By Andrea Louise Thomas Photos Andrea Louise Thomas & supplied
Patterns intrigue fine artist Gabrielle Young. “All of my art series are about patterns,” she says. Growing up and living on the Mornington Peninsula has been an endless source of inspiration and source material. “ The flora and fauna, raw back beaches, serene bay beaches, country roads and leafy lanes – I love figuring out the patterns in all of them,” she says.
Living so near to the beach, Gabrielle has always been captivated by marine life. Seahorses and sea dragons bob in the deepest blues in her meticulously drawn pen and ink artworks. “I love to walk on the beach discovering shells and sea creatures. They all have beautiful patterns,” she says.
It was almost inevitable that Gabrielle would become an artist because her mother was a high school art teacher and potter who not only encouraged her daughter to express herself creatively, but also taught her methods and mediums to explore. Every birthday and Christmas brought new kinds of art supplies to try out.
Her father was a physics lecturer. He brought a love of science into the mix. In fact, Gabrielle did not pursue a degree in art, but received her degree in Applied Science. She works as a speech pathologist. You can see the science in Gabrielle’s exquisite depictions of flora and fauna.
Though she chose a career in speech pathology, Gabrielle was always working on her art, taking classes or courses. “I decided to build a secondary career in art when my children were little. A friend of mine and I decided to join the local art society. That was when I started exhibiting. It was a recreation that became a career,” she says.
Drawing has always been her first and foremost passion. She has worked in pastels and watercolour, but her current work in inks is the most exciting to her. She says, “I wanted something wilder and bolder so I chose ink over watercolour.”
“People can recognise my work by ink. I love that ink is precarious and unpredictable. You get a different effect depending on air temperature, water mix and drying time. You can put layer upon layer of ink. I might have between five to fifteen layers of background ink,” she says.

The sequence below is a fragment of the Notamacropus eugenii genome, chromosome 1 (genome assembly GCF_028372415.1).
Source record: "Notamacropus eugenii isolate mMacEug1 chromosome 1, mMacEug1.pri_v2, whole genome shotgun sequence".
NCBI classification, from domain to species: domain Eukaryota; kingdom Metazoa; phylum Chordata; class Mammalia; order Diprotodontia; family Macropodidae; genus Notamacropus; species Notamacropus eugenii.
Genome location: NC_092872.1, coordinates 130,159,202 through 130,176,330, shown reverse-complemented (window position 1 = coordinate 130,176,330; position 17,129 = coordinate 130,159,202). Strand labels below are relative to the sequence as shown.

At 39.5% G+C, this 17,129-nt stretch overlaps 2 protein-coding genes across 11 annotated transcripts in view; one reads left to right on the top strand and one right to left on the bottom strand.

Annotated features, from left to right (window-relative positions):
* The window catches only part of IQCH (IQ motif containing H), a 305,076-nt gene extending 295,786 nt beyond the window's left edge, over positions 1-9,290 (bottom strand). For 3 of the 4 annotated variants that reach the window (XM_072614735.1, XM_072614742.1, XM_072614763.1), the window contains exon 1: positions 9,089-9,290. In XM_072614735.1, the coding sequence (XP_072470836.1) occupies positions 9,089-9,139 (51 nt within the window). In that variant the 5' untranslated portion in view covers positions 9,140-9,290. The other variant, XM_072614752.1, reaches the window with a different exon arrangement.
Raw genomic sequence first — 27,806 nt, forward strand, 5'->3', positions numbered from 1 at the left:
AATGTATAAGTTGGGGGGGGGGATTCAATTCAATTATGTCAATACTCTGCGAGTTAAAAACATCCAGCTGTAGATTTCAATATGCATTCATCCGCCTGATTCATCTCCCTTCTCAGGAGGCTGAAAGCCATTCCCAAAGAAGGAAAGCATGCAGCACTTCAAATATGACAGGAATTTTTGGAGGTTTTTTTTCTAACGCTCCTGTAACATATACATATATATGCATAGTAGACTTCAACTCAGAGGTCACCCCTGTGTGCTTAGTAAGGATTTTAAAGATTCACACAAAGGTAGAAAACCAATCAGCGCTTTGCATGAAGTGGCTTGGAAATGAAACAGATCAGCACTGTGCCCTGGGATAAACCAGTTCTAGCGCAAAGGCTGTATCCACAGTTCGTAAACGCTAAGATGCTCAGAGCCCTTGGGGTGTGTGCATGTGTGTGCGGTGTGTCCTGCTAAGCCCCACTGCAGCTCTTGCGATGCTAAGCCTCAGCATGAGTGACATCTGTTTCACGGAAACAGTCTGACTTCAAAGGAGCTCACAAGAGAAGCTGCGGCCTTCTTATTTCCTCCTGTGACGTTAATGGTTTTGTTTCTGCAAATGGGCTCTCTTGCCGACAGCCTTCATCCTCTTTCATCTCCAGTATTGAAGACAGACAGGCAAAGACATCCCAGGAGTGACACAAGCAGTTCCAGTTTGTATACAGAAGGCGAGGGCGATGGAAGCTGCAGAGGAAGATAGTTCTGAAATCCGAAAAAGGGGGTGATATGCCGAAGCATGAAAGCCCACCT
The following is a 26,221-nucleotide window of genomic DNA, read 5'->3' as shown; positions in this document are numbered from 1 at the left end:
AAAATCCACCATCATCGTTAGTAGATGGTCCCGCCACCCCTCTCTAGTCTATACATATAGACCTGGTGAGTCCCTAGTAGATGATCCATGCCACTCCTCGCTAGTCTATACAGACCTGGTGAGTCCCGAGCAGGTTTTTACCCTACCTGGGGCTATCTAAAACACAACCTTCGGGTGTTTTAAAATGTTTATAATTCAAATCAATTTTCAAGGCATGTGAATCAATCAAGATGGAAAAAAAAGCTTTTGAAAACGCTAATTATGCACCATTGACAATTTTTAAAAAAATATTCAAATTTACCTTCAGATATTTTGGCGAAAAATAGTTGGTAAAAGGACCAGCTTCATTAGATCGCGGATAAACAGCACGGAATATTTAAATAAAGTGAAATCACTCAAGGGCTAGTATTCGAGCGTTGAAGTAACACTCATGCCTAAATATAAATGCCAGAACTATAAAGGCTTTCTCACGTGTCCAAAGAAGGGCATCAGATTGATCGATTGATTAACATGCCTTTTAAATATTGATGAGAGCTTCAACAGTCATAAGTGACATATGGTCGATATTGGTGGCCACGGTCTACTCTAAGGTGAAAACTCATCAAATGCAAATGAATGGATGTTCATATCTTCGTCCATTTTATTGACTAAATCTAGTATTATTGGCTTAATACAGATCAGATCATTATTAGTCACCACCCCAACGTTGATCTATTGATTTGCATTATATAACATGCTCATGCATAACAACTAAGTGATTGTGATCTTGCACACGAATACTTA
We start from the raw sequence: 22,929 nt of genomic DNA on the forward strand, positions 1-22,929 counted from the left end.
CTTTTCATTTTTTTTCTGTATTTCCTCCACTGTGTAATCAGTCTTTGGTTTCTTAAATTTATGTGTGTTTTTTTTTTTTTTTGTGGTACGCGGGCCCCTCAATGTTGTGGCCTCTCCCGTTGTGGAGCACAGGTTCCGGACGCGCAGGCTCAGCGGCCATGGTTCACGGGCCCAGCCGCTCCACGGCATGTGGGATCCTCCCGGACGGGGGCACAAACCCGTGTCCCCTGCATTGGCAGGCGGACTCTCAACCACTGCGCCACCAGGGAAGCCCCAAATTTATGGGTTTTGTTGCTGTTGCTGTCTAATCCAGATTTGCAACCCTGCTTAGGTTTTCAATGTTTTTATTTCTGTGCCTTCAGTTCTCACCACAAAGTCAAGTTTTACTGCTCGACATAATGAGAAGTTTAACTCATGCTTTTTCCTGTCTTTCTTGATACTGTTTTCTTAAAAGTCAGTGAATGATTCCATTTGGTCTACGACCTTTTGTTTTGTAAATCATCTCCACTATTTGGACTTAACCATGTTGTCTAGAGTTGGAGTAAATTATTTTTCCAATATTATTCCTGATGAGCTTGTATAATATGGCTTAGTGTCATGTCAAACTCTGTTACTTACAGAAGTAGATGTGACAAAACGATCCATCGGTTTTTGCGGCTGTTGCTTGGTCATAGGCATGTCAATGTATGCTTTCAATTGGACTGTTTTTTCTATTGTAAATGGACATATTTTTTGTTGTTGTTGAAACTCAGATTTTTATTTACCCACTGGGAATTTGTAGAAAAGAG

To get different effects, she plays with the drying time between layers. On an inking day, she’ll start early and be on her feet all day. There is a lot of problem solving involved in getting the effect she wants. Half the time she doesn’t get what she expects, but she embraces that. It becomes a puzzle to solve. She can come back to work on it later.
Inking days are precarious. By contrast, filling in the details is the predictable part. “These are calm, relaxing, mindful days. I am a planner by nature, but even an experimental day requires planning,” she says.
Intricacy is a characteristic in all of her artworks and influences the subjects she chooses. She loves dragonflies, for instance, not just because they are peaceful and relaxing creatures, but they have beautiful shape and intricate wing patterns. She likes to add her own quirky patterns into their wings.
In her pocket-watches and locks series, the patterns are more cerebral and symbolic. They are about communication, connection, emotion, sensory experience and time in all its facets. The stories in them are more personal for her, though she always finds viewers’ interpretations of them interesting.
Vintage and antique items interest her because, much like her own work, there is so much detail in the craftsmanship. Her clocks series was actually inspired by her great grandfather’s pocket watch.
As a child, Gabrielle loved children’s books with picture mysteries. Her artwork, The Key, is a tribute to them. The clue is in the title of the piece; the viewer has to find the patterns, the inconsistency and connect the dots.
Gabrielle works both from photographs and imagination. She often blends the two. She conceptualises the piece in her mind, often spending weeks thinking about it before putting it on paper.
Coronavirus lockdown led to her latest landscape series. Because she was limited in where she could travel, she concentrated on what she saw driving to and from work along the Peninsula back roads. Her focus became local flora.